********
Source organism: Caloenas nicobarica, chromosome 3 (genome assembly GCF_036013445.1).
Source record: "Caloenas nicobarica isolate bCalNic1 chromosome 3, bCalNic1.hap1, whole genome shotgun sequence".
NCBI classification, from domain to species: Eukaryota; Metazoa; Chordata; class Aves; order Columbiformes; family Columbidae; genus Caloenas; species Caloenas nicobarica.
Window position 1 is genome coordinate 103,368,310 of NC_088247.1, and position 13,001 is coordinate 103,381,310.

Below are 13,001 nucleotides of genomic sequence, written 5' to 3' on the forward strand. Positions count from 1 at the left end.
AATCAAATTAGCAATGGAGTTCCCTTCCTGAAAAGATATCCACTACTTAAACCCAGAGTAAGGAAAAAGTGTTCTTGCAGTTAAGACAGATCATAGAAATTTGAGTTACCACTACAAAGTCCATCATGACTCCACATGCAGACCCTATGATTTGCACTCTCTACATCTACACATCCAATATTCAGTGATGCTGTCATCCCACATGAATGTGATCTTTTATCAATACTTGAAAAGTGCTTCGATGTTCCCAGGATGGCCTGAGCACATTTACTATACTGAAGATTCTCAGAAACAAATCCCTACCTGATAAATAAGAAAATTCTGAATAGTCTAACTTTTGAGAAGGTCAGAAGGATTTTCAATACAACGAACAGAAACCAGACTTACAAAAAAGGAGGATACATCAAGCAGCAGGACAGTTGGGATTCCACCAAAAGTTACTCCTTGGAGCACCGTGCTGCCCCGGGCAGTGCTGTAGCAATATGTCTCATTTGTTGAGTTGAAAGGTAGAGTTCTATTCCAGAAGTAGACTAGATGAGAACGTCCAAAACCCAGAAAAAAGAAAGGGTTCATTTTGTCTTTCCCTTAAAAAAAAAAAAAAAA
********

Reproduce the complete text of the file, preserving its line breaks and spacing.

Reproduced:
Source organism: Caloenas nicobarica, chromosome 3 (genome assembly GCF_036013445.1).
Source record: "Caloenas nicobarica isolate bCalNic1 chromosome 3, bCalNic1.hap1, whole genome shotgun sequence".
NCBI classification, from domain to species: Eukaryota; Metazoa; Chordata; class Aves; order Columbiformes; family Columbidae; genus Caloenas; species Caloenas nicobarica.
Window position 1 is genome coordinate 103,368,310 of NC_088247.1, and position 13,001 is coordinate 103,381,310.

Below are 13,001 nucleotides of genomic sequence, written 5' to 3' on the forward strand. Positions count from 1 at the left end.
AATCAAATTAGCAATGGAGTTCCCTTCCTGAAAAGATATCCACTACTTAAACCCAGAGTAAGGAAAAAGTGTTCTTGCAGTTAAGACAGATCATAGAAATTTGAGTTACCACTACAAAGTCCATCATGACTCCACATGCAGACCCTATGATTTGCACTCTCTACATCTACACATCCAATATTCAGTGATGCTGTCATCCCACATGAATGTGATCTTTTATCAATACTTGAAAAGTGCTTCGATGTTCCCAGGATGGCCTGAGCACATTTACTATACTGAAGATTCTCAGAAACAAATCCCTACCTGATAAATAAGAAAATTCTGAATAGTCTAACTTTTGAGAAGGTCAGAAGGATTTTCAATACAACGAACAGAAACCAGACTTACAAAAAAGGAGGATACATCAAGCAGCAGGACAGTTGGGATTCCACCAAAAGTTACTCCTTGGAGCACCGTGCTGCCCCGGGCAGTGCTGTAGCAATATGTCTCATTTGTTGAGTTGAAAGGTAGAGTTCTATTCCAGAAGTAGACTAGATGAGAACGTCCAAAACCCAGAAAAAAGAAAGGGTTCATTTTGTCTTTCCCTTAAAAAAAAAAAAAAAA